Cobot from Universal Robots

Today, we’re introducing a new monthly series by contributing editor Mary George. Did You Know? will cover innovative technologies that are just starting to make waves in food processing and packaging plants. This first article focuses on one of the hottest topics in the industry right now: cobots.

If you think robotics is out of reach for your food and beverage processing or equipment, think again. Gone are the days when robotic automation is restricted to a cage or protective fencing that can rival the robot itself in cost. Recent advancements in technology have opened the gate, and now collaborative robots, aka cobots, can work safely on the manufacturing floor next to their human co-workers. Cobots offer more affordable, flexible options for food and beverage processors in applications ranging from pick and place to inspection to packaging.

Robotics first appeared on the manufacturing floor in the 1960s, initially in the automotive industry. The technology was adopted by other industries, including food and beverage, where it was first used for palletizing and other downstream applications. 

According to Robotics and Food Technology: A Mini Review in the Journal of Nutrition & Food Sciences, the first applications in direct food handling were in the early 1990s in bakery, with robots performing simple pick and place operations. Today, traditional robotic technology is accessible to food companies and packaging machinery manufacturers in the dairy, meat, baking, confection, frozen, snack, and beverage industries. 

While traditional robots have found their niche in manufacturing, they lack one important skill – the ability to interact with humans. Enter collaborative robotics, or cobots.

Cobots were invented in 1996 by J. Edward Colgate and Michael Peshkin, professors at Northwestern University. In the 1997 US patent filing, cobots are described as “an apparatus and method for direct physical interaction between a person and a general purpose manipulator controlled by a computer.” Again, fueled by the automotive industry, cobots gradually made inroads to the manufacturing floor as the technology advanced to let robots out of their fences.

Robots vs. cobots

When compared to traditional robots, collaborative robots are smaller, usually work at a speed similar to humans, and are fast to set up — often almost ready to go out of the box. They’re also user-friendly, designed to work safely near people, and cost less with a faster ROI.

“To work next to humans, cobots are equipped with a series of sensors to avoid collisions with workers, as well as safety protocols to shut down if any form of unplanned contact occurs,” says Jeff Burnstein, president of the Robotic Industries Association (RIA), the only trade group in North America organized specifically to serve the robotics industry. “[Collaborative robotics] is opening eyes of companies that have never invested in robots, as they don’t require a lot of internal engineering resources…and there isn’t a lot of safe guarding [fences] around them.”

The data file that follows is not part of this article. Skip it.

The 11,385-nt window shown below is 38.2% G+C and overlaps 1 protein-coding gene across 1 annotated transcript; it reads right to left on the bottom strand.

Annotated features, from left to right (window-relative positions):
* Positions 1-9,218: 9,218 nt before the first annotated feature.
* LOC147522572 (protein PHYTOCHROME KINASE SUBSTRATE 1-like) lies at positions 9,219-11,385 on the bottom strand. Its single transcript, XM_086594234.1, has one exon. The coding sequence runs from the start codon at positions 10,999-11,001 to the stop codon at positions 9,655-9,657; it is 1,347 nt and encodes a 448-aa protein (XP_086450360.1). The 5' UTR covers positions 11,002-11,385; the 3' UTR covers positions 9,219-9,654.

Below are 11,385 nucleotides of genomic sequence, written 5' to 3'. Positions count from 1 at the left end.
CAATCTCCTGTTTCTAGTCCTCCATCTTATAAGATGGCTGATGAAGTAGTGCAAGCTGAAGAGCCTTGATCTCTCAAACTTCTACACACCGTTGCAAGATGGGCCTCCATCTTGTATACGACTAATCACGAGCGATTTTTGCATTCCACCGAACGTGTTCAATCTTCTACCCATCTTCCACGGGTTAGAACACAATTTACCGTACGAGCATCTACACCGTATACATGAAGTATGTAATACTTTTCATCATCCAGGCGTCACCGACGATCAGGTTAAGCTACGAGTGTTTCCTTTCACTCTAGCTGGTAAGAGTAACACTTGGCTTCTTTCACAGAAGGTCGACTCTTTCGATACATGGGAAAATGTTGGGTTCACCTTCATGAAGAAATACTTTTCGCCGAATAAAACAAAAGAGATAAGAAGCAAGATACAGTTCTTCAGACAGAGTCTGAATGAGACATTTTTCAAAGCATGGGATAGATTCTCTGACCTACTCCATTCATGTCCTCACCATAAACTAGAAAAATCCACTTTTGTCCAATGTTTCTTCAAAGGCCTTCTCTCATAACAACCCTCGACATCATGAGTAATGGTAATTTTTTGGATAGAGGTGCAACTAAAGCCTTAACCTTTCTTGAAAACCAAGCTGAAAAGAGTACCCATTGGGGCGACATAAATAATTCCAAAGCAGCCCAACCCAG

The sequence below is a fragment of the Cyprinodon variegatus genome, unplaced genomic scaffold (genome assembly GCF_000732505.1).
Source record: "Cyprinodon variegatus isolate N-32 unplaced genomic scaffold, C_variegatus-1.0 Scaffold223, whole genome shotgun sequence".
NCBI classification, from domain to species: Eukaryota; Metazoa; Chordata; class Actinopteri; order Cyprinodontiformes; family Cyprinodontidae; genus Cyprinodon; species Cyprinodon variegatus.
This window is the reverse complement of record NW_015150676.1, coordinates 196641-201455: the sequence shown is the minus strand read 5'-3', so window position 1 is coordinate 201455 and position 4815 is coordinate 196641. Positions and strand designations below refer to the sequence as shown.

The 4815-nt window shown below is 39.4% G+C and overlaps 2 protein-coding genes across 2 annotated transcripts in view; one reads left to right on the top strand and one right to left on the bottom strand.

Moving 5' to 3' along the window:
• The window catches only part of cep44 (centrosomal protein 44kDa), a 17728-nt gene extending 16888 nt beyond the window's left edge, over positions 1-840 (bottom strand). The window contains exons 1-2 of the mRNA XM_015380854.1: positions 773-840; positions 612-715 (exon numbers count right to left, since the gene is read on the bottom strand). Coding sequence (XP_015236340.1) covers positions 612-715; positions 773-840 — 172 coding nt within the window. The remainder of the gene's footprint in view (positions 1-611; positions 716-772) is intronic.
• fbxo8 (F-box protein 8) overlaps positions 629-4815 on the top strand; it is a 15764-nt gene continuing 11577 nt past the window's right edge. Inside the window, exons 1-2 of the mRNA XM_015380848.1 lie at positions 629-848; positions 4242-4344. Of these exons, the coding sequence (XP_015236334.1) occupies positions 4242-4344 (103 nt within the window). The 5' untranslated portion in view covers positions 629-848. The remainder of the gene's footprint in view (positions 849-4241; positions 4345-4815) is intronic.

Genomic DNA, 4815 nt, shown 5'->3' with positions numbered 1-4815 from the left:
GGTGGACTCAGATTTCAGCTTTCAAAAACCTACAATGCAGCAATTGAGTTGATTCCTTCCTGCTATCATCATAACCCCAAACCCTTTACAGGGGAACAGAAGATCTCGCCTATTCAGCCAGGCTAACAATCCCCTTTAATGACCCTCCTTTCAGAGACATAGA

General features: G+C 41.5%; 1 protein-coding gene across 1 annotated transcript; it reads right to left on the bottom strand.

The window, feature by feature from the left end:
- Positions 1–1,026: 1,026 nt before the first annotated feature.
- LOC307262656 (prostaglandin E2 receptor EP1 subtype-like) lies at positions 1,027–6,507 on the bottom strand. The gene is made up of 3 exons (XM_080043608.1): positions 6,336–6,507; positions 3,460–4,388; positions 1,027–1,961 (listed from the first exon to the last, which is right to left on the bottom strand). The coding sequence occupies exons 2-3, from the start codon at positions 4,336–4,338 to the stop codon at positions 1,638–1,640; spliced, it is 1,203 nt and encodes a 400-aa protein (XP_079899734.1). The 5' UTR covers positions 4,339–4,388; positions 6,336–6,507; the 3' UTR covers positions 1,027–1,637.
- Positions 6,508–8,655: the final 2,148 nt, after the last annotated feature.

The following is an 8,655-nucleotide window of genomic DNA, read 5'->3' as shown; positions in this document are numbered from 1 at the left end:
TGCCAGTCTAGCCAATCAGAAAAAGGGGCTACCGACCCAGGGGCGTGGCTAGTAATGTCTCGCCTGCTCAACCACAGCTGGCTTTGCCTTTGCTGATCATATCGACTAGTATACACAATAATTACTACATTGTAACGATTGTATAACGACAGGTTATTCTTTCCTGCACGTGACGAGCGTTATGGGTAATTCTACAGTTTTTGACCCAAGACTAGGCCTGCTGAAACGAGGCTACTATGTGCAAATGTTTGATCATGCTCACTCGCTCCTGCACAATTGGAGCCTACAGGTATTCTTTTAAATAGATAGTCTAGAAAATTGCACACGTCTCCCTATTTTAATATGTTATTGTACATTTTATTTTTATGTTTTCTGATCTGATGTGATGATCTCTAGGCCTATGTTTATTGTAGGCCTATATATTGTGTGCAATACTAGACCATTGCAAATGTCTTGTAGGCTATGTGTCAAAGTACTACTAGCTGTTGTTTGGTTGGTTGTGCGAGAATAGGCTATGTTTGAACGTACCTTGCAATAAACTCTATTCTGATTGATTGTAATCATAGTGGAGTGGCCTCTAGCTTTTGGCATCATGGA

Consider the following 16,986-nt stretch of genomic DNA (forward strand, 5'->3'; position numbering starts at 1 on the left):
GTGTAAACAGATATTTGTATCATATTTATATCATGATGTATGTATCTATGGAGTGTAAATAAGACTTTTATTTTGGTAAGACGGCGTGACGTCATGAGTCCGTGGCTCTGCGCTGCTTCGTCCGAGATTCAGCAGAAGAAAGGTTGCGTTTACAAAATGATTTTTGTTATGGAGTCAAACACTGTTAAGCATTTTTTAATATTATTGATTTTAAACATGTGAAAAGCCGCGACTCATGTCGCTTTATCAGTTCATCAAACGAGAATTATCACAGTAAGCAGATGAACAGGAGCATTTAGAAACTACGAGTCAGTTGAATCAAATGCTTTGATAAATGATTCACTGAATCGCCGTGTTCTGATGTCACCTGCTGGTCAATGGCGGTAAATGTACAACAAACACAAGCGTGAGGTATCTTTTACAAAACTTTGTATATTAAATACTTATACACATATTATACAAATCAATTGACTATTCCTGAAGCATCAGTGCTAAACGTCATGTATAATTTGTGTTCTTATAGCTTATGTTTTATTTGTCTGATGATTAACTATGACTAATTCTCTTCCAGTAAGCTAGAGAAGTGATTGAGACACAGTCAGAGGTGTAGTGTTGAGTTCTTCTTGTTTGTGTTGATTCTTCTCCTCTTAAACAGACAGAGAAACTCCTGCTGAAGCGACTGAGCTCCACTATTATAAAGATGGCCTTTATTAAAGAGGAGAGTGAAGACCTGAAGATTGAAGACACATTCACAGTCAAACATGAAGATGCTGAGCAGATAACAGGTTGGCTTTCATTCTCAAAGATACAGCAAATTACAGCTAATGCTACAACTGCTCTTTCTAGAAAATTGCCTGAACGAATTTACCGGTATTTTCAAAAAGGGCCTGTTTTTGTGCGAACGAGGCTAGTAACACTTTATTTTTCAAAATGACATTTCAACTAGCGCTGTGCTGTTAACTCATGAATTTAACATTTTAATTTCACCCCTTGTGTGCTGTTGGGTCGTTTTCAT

That being said, companies still need to conduct risk assessments as cobots don’t guarantee safety. “You don’t want a cobot with a knife working next to a human,” Burnstein adds.

“When you do a risk assessment, it is not just on the robotic equipment, but a whole machine,” says Sebastian Schmitt Robotic division manager North America at Stäubli Corporation. “You need to find out what risks need to be mitigated, meet OSHA and other guidelines, and then use know-how, firmware, sensors, scanners, laser scanners, or sensor mats to make it work the way it should.”

Stäubli’s TX200 HE robotic arm is used without the need of special protective covering where handling tasks must be achieved flexibly and in tight spaces. Photo courtesy of Stäubli.

Schmitt notes that meeting Safety Integrity Level (SIL) 3 — one of the highest safety integrity levels defined by the IEC 61508 standard — gives cobots the flexibility to work outside of cages. 

Cobots go mainstream

Food and beverage manufacturers, and equipment suppliers, need to sit up and take notice of cobots, if they haven’t already. Industry experts agree that collaborative robotics technology has amped up during the past five or so years and that the trend is projected to continue. 

“Our first major conference on cobots was in 2014,” Burnstein says. “That’s when people were really paying attending to what is out there.”

According to Interact Analysis, collaborative robots are positioned for explosive growth. The industry grew from $400 million in 2017 to almost $600 million in 2018. Interact Analysis predicts that the market will reach $7.5 billion in revenues by 2027, accounting for 29% of the entire industrial robot market. This forecasted acceleration is “due to the wider availability of collaborative robots from mainstream industrial robot vendors, the greater awareness at SMEs [small and medium-size enterprises], and the wider adoption by major OEMs.”

In its October 2018 report, MarketsandMarkets also projected rapid growth for the technology, from $710 million in 2018 to $12,303 million by 2025 with a compounded annual growth rate (CAGR) of 50.31% during the forecast period. The report notes that cobots are particularly attractive to SMEs because the technology is affordable and the rapid advancements improve human interaction.

Technologies fueling cobot advancement

Industry 4.0, with the advancement of artificial intelligence (AI) and the internet of things (IoT), has driven the rapid advancement in collaborative robotics. In addition, the evolution of peripheral components, such as sensors that enhance the robot’s ability to feel, touch, grip, and “see,” bring more to what cobots can do.